F1 v IndyCar: Top speeds, engines, formats, calendars and safety measures all compared
F1 cars may look very similar to their IndyCar counterparts, but the two series differ quite a lot once you look under the surface of the machines. Here’s how different F1 and IndyCar really are…
To an untrained eye, the single-seater cars used in both F1 and IndyCar are quite similar in appearance. Low-slung, futuristic designs with front and rear wings and chunky tyres mean that, aesthetically, it’s not night and day differences between the two series.
However, once you start peeling back the layers of IndyCar, it’s clear that the philosophy of the American series is very different to that of F1.
For instance, one of the key differences between IndyCar and F1 is that IndyCar runs to a far lower budget – while F1 teams are ‘constructors’ in that they build their own chassis (or outsource it, in Haas’ case), IndyCar teams all use the same chassis, manufactured by Dallara.
While F1 focuses on development across a season, with teams introducing as many upgrades as they can afford to bring under the new budget cap, IndyCar machines stay broadly the same, with the focus being on each team understanding how best to set up the car for the demands of each individual track.
IndyCar’s focus is on a ‘level’ playing field, with the Dallara chassis mated to one of two engines: Honda or Chevrolet.
The tracks are also pretty different – F1 races on ‘road’ circuits specifically, using existing race tracks or custom-built street venues. IndyCar also uses road circuits, but sprinkles in ‘oval’ races throughout its calendar – a hugely different technical challenge that F1 teams simply do not have to concern themselves with.
F1 also focuses on uniformity across the field – there are 10 teams with two drivers each. The cars of each team must be presented in the same livery. In IndyCar, grid sizes can vary from around 20 to as many as 33 for the Indy 500. Teams can run single-car entries, to as many as six cars, and they don’t have to be presented in the same livery – making it more difficult to spot team-mates.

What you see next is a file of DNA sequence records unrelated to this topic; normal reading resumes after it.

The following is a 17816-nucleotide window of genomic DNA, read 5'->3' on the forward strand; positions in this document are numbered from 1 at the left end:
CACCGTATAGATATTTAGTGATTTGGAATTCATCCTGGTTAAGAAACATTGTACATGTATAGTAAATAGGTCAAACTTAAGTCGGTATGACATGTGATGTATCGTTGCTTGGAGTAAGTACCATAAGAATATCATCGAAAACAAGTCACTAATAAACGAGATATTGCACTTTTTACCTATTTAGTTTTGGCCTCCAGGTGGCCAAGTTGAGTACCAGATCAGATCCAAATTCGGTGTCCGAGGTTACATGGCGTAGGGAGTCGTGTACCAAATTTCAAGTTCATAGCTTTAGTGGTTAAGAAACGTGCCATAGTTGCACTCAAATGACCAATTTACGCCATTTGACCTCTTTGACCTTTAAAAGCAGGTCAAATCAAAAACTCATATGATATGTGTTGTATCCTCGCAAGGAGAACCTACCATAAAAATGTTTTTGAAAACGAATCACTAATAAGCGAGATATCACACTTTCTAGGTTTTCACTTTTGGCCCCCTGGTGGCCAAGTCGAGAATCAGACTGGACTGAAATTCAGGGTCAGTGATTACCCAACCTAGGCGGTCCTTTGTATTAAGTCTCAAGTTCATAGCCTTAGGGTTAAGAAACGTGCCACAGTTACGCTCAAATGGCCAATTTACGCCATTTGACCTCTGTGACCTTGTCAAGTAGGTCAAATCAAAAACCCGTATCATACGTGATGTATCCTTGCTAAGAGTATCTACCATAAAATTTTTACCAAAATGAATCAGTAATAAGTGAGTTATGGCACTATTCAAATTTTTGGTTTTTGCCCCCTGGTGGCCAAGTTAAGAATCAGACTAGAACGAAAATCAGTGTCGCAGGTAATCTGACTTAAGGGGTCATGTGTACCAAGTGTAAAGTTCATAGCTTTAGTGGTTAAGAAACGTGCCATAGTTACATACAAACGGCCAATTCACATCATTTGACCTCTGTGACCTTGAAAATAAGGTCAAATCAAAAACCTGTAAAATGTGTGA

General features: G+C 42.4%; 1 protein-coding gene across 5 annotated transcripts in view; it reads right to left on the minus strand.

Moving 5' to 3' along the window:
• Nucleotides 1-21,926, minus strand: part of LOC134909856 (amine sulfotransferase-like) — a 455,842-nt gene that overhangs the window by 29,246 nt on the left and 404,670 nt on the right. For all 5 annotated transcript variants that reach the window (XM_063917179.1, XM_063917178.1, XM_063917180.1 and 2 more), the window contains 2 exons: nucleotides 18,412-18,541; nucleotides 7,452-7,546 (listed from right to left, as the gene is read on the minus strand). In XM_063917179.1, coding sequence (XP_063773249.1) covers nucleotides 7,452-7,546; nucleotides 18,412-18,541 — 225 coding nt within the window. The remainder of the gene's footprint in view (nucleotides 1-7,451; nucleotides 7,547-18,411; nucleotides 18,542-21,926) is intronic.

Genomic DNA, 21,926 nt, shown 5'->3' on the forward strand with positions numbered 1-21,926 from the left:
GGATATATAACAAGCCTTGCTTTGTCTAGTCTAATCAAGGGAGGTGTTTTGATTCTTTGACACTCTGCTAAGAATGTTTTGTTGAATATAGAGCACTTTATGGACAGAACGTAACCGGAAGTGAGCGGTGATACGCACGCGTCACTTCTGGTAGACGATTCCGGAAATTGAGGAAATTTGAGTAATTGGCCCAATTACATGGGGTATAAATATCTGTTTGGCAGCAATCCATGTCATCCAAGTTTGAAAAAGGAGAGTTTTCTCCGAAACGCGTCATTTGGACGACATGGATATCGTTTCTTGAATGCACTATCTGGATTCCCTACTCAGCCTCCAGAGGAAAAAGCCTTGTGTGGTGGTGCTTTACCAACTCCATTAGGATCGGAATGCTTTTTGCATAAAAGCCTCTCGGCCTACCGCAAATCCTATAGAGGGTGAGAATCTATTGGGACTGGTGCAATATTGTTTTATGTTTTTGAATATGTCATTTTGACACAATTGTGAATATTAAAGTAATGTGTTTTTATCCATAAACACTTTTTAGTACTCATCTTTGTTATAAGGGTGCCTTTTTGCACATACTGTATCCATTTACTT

Which is quicker: F1 or IndyCar?
The fact that both series use differing track types means that the definition of which is ‘quicker’ is somewhat blurred.
Based solely on top speeds, then IndyCar wins out – Scott Dixon took pole for the 2022 Indy 500 with a 234mph run. The ‘usual’ top speed for a Formula 1 car is around 205mph, although Valtteri Bottas hit 231mph while slipstreaming at the high-altitude Autodromo Hermanos Rodriguez in Mexico City in 2016.
While an F1 car is, in theory, capable of higher top speeds if set up to do so, the engineering focus of the cars means they wouldn’t be able to sustain it for as long as an IndyCar – it would only be a matter of time until something mechanical snaps, breaks, or fails.
F1’s focus in on downforce generation and cornering speeds – there is no road-going vehicle capable of faster outright lap times around most circuits than an F1 car. F1 cars accelerate faster, corner with far more agility and grip, while still being capable of incredible top speeds – where IndyCar wins out is at the very top end of the speedometer.
IndyCar raced at the Circuit of The Americas in 2019, a venue also used in Formula 1. This allowed for a direct comparison of lap times, with the pole time in IndyCar being a 1:46.0 set by Will Power at an average of 115mph. Later that year, Valtteri Bottas took pole for the F1 Grand Prix with a 1:32.0 – 14 seconds faster with an average speed of 133mph.
Which engines are more powerful: F1 or IndyCar?
There are two manufacturers of IndyCar engines: Chevrolet and Honda.
Both manufacturers build to the spec of 2.2 litre V6 twin-turbos and, according to Honda’s own figures, generate anywhere from between 550 to 700 horsepower, depending on the level of boost employed for each track.
Formula 1 moved to hybrid technology for its ‘power units’ back in 2014 – highly complex, and expensive, pieces of engineering excellence that mate a 1.6 litre V6 to a turbocharger and hybrid ancillaries such as motor generator units like the MGU-H and MGU-K.
There are four F1 engine manufacturers currently: Ferrari, Mercedes, Renault (supplying Alpine), and Honda (suppliers of engines to Red Bull and AlphaTauri).
While there are no confirmed power output figures for the latest F1 engines (which have been frozen in terms of performance development since the start of 2022), it’s a safe assumption that 1000 horsepower has been achieved by all four manufacturers – Renault confirmed a 1000 horsepower figure back in 2019.
Both series have engine usage limits in place. IndyCar has a four-engine rule in place for each car, with grid penalties to be served if additional engines are required. These four engines must last for the 17-round calendar in 2023.
F1 confirmed a 24-race calendar for 2023, dropping to 23 following the cancellation of the Chinese Grand Prix – the usage rules for F1 are a limit of three engines, as well as three of each component such as turbos and MGUs, plus two energy stores and control electronics.
What are the differences in qualifying formats between IndyCar and F1?
F1 uses a three-part qualifying session in order to determine the grid, known as Q1, Q2, and Q3. Q1 is 18 minutes long, and all 20 drivers head out to set their fastest lap time.